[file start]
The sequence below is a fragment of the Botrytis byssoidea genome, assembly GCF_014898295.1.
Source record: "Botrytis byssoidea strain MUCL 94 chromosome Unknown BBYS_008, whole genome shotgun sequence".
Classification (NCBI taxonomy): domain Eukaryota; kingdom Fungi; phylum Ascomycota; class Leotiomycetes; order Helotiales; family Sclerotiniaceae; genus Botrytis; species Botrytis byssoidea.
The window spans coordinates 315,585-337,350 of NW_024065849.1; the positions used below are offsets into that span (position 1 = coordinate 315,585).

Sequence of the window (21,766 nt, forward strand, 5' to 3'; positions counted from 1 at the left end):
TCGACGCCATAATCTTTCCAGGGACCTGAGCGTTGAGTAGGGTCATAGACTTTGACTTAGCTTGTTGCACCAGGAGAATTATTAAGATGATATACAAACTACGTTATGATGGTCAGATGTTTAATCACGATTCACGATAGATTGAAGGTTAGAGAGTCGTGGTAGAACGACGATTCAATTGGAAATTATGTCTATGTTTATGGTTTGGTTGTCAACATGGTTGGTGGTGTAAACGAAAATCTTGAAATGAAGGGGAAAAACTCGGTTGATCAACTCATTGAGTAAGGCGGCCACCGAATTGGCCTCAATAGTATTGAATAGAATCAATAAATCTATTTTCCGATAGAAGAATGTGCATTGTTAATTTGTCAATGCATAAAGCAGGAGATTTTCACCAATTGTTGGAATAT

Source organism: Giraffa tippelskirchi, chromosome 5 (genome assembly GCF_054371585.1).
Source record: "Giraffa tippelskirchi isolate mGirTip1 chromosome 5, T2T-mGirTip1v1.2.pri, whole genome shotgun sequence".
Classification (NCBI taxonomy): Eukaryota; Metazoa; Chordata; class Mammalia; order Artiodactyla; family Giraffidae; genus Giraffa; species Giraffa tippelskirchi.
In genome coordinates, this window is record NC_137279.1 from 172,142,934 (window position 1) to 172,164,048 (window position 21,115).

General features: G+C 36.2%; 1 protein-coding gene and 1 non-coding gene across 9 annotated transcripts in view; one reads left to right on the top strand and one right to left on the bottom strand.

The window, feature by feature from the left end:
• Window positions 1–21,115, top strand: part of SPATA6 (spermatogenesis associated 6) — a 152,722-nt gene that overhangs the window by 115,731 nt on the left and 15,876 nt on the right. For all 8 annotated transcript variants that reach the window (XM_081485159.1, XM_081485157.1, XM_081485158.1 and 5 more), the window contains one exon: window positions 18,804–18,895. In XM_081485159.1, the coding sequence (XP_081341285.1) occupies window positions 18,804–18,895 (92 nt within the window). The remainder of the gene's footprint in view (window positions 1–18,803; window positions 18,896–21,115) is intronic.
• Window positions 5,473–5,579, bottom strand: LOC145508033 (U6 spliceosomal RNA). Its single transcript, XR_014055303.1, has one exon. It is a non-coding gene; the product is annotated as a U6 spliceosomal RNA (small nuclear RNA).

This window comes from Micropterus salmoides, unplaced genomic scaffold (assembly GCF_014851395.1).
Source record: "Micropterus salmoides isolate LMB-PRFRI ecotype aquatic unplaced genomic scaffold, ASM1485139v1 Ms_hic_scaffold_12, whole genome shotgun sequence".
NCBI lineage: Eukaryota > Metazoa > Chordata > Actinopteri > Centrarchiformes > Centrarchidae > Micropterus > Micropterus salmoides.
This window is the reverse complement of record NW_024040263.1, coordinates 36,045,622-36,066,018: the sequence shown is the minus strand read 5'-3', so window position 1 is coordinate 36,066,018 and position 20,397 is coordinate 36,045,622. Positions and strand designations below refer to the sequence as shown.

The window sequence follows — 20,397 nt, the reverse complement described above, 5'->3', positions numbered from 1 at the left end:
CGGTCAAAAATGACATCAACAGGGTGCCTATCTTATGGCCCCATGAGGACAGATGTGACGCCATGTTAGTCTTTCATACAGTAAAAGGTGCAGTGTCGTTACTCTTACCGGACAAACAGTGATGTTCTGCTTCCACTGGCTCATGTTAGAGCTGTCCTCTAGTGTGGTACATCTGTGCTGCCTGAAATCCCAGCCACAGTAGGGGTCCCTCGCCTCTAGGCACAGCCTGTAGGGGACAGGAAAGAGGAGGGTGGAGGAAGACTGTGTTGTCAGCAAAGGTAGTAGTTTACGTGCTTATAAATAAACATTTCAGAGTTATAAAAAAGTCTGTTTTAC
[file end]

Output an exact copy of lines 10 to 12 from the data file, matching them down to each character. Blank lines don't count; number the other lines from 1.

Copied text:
In genome coordinates, this window is record NC_137279.1 from 172,142,934 (window position 1) to 172,164,048 (window position 21,115).

General features: G+C 36.2%; 1 protein-coding gene and 1 non-coding gene across 9 annotated transcripts in view; one reads left to right on the top strand and one right to left on the bottom strand.

The window, feature by feature from the left end: